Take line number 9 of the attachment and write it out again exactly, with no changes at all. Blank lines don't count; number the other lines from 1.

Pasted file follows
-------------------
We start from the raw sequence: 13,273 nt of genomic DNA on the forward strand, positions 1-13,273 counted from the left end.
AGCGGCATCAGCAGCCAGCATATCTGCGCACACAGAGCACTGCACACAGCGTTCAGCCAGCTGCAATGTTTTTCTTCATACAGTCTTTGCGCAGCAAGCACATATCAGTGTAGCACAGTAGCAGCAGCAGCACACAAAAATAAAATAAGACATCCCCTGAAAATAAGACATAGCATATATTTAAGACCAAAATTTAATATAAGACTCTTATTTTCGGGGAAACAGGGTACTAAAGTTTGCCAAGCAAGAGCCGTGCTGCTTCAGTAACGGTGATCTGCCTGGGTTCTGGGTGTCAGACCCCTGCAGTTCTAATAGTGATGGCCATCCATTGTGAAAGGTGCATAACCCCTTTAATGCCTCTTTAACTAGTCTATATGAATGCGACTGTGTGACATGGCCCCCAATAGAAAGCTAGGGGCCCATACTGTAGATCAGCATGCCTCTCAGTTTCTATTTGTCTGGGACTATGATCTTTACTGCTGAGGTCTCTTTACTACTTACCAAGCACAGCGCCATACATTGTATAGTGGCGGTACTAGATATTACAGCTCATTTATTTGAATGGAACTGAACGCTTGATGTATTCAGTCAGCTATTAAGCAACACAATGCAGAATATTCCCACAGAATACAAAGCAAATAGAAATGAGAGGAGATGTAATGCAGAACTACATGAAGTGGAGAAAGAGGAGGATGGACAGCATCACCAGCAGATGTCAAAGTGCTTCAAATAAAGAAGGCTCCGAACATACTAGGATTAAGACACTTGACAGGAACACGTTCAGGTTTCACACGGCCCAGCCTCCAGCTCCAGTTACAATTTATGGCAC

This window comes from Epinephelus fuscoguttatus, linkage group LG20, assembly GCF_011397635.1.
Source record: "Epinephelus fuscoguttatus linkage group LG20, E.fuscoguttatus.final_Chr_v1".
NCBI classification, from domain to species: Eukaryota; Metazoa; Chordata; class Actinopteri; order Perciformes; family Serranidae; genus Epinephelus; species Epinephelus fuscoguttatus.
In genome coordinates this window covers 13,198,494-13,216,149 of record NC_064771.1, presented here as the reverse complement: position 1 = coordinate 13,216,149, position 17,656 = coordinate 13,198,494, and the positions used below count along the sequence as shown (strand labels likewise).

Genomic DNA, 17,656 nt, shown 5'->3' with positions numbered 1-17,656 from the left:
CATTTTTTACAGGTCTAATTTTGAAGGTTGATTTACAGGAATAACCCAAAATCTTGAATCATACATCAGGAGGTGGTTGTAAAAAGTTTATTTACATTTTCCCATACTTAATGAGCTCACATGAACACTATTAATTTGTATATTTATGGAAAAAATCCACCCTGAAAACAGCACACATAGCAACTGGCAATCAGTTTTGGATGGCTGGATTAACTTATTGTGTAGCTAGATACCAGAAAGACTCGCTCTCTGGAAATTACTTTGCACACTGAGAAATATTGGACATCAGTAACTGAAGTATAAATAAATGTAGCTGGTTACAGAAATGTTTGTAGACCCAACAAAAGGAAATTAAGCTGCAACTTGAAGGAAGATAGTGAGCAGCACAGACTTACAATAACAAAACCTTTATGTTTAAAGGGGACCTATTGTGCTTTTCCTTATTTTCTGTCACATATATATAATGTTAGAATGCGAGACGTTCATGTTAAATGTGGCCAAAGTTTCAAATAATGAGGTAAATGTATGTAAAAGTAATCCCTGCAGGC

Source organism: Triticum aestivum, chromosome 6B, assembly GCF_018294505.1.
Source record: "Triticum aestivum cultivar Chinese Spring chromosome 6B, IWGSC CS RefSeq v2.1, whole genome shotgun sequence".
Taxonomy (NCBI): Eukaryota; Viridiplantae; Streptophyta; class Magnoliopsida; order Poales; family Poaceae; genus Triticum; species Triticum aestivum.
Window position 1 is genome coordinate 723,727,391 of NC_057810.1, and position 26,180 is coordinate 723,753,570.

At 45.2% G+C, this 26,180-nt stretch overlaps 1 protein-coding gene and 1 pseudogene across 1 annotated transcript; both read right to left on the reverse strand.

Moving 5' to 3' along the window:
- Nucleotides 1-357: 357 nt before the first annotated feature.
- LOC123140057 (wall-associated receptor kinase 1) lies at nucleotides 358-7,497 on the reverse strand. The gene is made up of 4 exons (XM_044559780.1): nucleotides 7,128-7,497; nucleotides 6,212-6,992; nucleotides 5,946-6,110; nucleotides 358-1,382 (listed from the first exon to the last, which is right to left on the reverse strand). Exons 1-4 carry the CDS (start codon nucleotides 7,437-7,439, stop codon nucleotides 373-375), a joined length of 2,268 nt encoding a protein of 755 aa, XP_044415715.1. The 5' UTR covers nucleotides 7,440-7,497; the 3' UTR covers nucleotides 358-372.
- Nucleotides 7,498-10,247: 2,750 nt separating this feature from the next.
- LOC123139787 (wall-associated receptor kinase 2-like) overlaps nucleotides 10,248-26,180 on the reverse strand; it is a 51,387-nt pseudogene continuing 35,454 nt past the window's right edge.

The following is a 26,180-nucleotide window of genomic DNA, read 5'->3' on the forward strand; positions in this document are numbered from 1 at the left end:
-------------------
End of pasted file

Source organism: Triticum aestivum, chromosome 6B, assembly GCF_018294505.1.